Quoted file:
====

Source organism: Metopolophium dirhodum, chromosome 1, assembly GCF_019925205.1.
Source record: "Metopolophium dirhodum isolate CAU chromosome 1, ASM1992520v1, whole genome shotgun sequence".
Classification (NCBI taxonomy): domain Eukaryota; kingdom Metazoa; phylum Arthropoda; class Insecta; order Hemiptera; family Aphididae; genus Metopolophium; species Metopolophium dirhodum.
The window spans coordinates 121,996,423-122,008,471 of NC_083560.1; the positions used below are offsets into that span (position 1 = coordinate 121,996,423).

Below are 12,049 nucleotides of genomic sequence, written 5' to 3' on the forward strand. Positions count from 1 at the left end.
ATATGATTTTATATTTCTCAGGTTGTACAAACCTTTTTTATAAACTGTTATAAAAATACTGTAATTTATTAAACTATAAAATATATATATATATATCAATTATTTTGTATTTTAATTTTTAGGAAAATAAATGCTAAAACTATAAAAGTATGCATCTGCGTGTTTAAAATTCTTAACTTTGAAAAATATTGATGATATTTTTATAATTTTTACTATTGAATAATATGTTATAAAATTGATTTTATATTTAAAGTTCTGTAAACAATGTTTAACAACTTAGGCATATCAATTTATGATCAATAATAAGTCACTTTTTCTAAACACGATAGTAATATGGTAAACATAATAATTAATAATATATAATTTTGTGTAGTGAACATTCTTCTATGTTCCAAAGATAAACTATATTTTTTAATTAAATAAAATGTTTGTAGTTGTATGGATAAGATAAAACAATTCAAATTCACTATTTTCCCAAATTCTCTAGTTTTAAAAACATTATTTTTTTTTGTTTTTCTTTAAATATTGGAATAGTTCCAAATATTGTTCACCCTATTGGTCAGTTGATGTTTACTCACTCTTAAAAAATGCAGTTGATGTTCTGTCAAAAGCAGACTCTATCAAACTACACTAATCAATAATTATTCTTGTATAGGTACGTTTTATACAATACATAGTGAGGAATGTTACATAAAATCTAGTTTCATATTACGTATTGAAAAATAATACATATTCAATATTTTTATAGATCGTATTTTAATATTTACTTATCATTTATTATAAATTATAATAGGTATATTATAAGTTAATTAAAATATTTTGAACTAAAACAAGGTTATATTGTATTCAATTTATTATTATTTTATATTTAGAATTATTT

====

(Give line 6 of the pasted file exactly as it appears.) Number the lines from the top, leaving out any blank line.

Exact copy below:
ATATGATTTTATATTTCTCAGGTTGTACAAACCTTTTTTATAAACTGTTATAAAAATACTGTAATTTATTAAACTATAAAATATATATATATATATCAATTATTTTGTATTTTAATTTTTAGGAAAATAAATGCTAAAACTATAAAAGTATGCATCTGCGTGTTTAAAATTCTTAACTTTGAAAAATATTGATGATATTTTTATAATTTTTACTATTGAATAATATGTTATAAAATTGATTTTATATTTAAAGTTCTGTAAACAATGTTTAACAACTTAGGCATATCAATTTATGATCAATAATAAGTCACTTTTTCTAAACACGATAGTAATATGGTAAACATAATAATTAATAATATATAATTTTGTGTAGTGAACATTCTTCTATGTTCCAAAGATAAACTATATTTTTTAATTAAATAAAATGTTTGTAGTTGTATGGATAAGATAAAACAATTCAAATTCACTATTTTCCCAAATTCTCTAGTTTTAAAAACATTATTTTTTTTTGTTTTTCTTTAAATATTGGAATAGTTCCAAATATTGTTCACCCTATTGGTCAGTTGATGTTTACTCACTCTTAAAAAATGCAGTTGATGTTCTGTCAAAAGCAGACTCTATCAAACTACACTAATCAATAATTATTCTTGTATAGGTACGTTTTATACAATACATAGTGAGGAATGTTACATAAAATCTAGTTTCATATTACGTATTGAAAAATAATACATATTCAATATTTTTATAGATCGTATTTTAATATTTACTTATCATTTATTATAAATTATAATAGGTATATTATAAGTTAATTAAAATATTTTGAACTAAAACAAGGTTATATTGTATTCAATTTATTATTATTTTATATTTAGAATTATTT